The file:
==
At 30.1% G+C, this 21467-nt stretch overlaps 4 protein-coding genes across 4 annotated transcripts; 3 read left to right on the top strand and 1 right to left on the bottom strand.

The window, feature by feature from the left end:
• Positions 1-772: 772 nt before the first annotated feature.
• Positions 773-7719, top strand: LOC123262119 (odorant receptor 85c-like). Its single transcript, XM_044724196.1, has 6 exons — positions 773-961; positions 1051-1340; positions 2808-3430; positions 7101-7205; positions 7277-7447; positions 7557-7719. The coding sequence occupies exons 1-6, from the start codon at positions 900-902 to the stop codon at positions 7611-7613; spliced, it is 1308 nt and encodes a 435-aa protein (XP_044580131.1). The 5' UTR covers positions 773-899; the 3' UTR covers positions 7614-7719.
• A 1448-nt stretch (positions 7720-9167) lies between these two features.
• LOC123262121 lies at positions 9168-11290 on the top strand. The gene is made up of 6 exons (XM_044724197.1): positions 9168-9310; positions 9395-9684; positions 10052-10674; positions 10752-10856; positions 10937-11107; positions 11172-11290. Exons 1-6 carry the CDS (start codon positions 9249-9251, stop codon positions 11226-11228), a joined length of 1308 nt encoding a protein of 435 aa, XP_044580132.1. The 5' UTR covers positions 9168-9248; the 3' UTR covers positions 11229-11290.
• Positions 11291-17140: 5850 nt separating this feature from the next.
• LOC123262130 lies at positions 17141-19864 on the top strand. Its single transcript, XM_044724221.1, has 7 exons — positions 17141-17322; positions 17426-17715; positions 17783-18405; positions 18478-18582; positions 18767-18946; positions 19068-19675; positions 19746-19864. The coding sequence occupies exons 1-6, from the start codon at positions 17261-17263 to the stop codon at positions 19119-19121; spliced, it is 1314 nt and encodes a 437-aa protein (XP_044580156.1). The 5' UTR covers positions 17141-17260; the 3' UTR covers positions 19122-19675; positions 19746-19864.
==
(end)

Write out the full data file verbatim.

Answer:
At 30.1% G+C, this 21467-nt stretch overlaps 4 protein-coding genes across 4 annotated transcripts; 3 read left to right on the top strand and 1 right to left on the bottom strand.

The window, feature by feature from the left end:
• Positions 1-772: 772 nt before the first annotated feature.
• Positions 773-7719, top strand: LOC123262119 (odorant receptor 85c-like). Its single transcript, XM_044724196.1, has 6 exons — positions 773-961; positions 1051-1340; positions 2808-3430; positions 7101-7205; positions 7277-7447; positions 7557-7719. The coding sequence occupies exons 1-6, from the start codon at positions 900-902 to the stop codon at positions 7611-7613; spliced, it is 1308 nt and encodes a 435-aa protein (XP_044580131.1). The 5' UTR covers positions 773-899; the 3' UTR covers positions 7614-7719.
• A 1448-nt stretch (positions 7720-9167) lies between these two features.
• LOC123262121 lies at positions 9168-11290 on the top strand. The gene is made up of 6 exons (XM_044724197.1): positions 9168-9310; positions 9395-9684; positions 10052-10674; positions 10752-10856; positions 10937-11107; positions 11172-11290. Exons 1-6 carry the CDS (start codon positions 9249-9251, stop codon positions 11226-11228), a joined length of 1308 nt encoding a protein of 435 aa, XP_044580132.1. The 5' UTR covers positions 9168-9248; the 3' UTR covers positions 11229-11290.
• Positions 11291-17140: 5850 nt separating this feature from the next.
• LOC123262130 lies at positions 17141-19864 on the top strand. Its single transcript, XM_044724221.1, has 7 exons — positions 17141-17322; positions 17426-17715; positions 17783-18405; positions 18478-18582; positions 18767-18946; positions 19068-19675; positions 19746-19864. The coding sequence occupies exons 1-6, from the start codon at positions 17261-17263 to the stop codon at positions 19119-19121; spliced, it is 1314 nt and encodes a 437-aa protein (XP_044580156.1). The 5' UTR covers positions 17141-17260; the 3' UTR covers positions 19122-19675; positions 19746-19864.